This farmers market staple is all the rage, and we found the best ones in California.

Golden State Papayas mushrooms

Bryden Lando

I remember the first time I happened upon the mushroom trend. I was in my living room, and a visiting friend unwrapped a package of homemade chocolate. When I tried a piece, I noticed an unusual flavor. She revealed that it had mushrooms in it. No, not “magic” mushrooms—she’s not the kind of friend who would drug the unwitting, thankfully—but reishi, which, she claimed, could strengthen the immune system and fight depression.

Since then, mushrooms have seemingly sprung up everywhere, from Murano mushroom lamps and Mushroom throw blankets, to Mushroom People, a one-off magazine that’s dedicated to all things mushroom, and bartenders making mushroom drinks. I chalk mushrooms jumping into the zeitgeist to a few factors: an interest in healthy eating, the purported benefits mushrooms can bestow (and the serious marketing push behind adaptogens, a category of foods that supposedly can help the body deal with stress), Michael Pollan’s 2018 best seller, How to Change Your Mind: What the New Science of Psychedelics Teaches Us About Consciousness, Dying, Addiction, Depression, and Transcendence, and Netflix’s 2019 documentary Fantastic Fungi, both of which cover microdosing to boost mental health and how cancer patients taking mushroom trips can completely change their view of life and death. As a result, mushrooms have become cheerful little messengers of deliverance—and they taste great, too.

But nowhere are mushrooms more enticing than the ones I’ve seen on my Instagram feed from mushroom grower Golden State Papayas. Every post is filled with colorful gourmet mushrooms, including beguiling blue oysters, seashell-pink oysters, and fluffy Lion’s Mane. The duo behind the brand started growing their namesake fruit eight years ago, then branched out into organic, pesticide-free mushrooms in 2019.

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“It really took on a life of its own,” says Lauren Monteil, who co-owns Golden State Papayas with ​​Damien Raquinio. “The movie Fantastic Fungi came out around the same time on Netflix, and suddenly everyone was interested in mushrooms.”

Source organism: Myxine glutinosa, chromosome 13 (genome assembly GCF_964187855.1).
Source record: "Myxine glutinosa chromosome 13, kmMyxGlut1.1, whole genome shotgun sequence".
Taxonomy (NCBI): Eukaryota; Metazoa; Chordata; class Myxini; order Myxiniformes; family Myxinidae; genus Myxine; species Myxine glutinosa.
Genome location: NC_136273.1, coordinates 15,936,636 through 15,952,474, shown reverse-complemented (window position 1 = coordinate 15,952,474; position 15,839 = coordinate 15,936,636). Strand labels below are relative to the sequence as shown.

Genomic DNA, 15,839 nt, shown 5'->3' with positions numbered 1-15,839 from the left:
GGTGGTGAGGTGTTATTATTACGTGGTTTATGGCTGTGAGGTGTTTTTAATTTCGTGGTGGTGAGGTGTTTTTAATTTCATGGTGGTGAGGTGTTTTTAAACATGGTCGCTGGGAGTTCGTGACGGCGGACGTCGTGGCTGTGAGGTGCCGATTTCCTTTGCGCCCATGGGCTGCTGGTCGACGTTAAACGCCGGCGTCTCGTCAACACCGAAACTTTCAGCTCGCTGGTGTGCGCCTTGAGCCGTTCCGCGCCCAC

Golden State Papayas sells its delicious-looking wares at farmers’ markets across Southern California, including Santa Barbara, Santa Monica, Los Angeles, and Ojai, and the mushroom’s are more than just eye candy. “I remember the day that I saw their mushrooms at the market and I was like ‘Whoa! What are those things?!” says Jason Neroni, the owner and chef at The Rose Venice in Southern California, who has Golden State Papayas mushrooms on the menu. “Their mushrooms are meaty and big and have a rare depth of flavor than what I usually find. They look pretty, they have a great texture to them, and they taste amazing.”

Monteil credits the fact that their small exotic farm is near the beach in Santa Barbara, where the ocean breeze creates a “spectacular microclimate” that results in superior flavor. But, she says, it’s not just the taste that attracts customers. “Our Lion’s Mane is our most popular mushroom right now,” she says, noting people love it not only because it tastes like crab (“we make faux crabcakes out of them,” she says), but because it’s purportedly good for mental health, focus, clarity, and is “nerve regenerating.”

So, why can’t I get mushrooms at my local supermarket that are as good as the ones from Golden State Papayas?

“It’s interesting because we have been hearing from chefs that there’s a shortage of gourmet mushrooms across the country,” Monteil explains. “Growing them is an art—it takes an intricate set of skills to be able to grow mushrooms, especially in a mass-produced way, which is why when you go to your average market you find a lot of white button mushroom varieties.”

Golden State Papayas mushrooms at market

Bryden Lando

Because learning how to grow mushrooms can involve things like creating a wood chip patch in the backyard , ordering mushroom spawn online, and monitoring moisture levels so mushrooms will fruit, Monteil recommends those who want to try growing them at home without much effort should buy a ready-made kit. “They’re ready to fruit,” she says, so you can get mushrooms growing in pretty much any environment—like, say, your kitchen counter.

Meanwhile, for novices lucky enough to find brown oyster mushrooms at their farmers’ market, she suggests making a simple mushroom toast to try the flavor for yourself. “Brown oyster mushrooms have an earthy, umami flavor,” she says. “Just take your mushrooms and sauté them in a hot pan with a little butter, maybe some garlic, and don’t add moisture to it or they’ll get mushy. Cook the mushrooms all the way through and put them on sourdough bread. Mushroom toast is big.

Sounds delicious, right? Now please excuse me while I run to the farmers market—I need to get some mushrooms stat.


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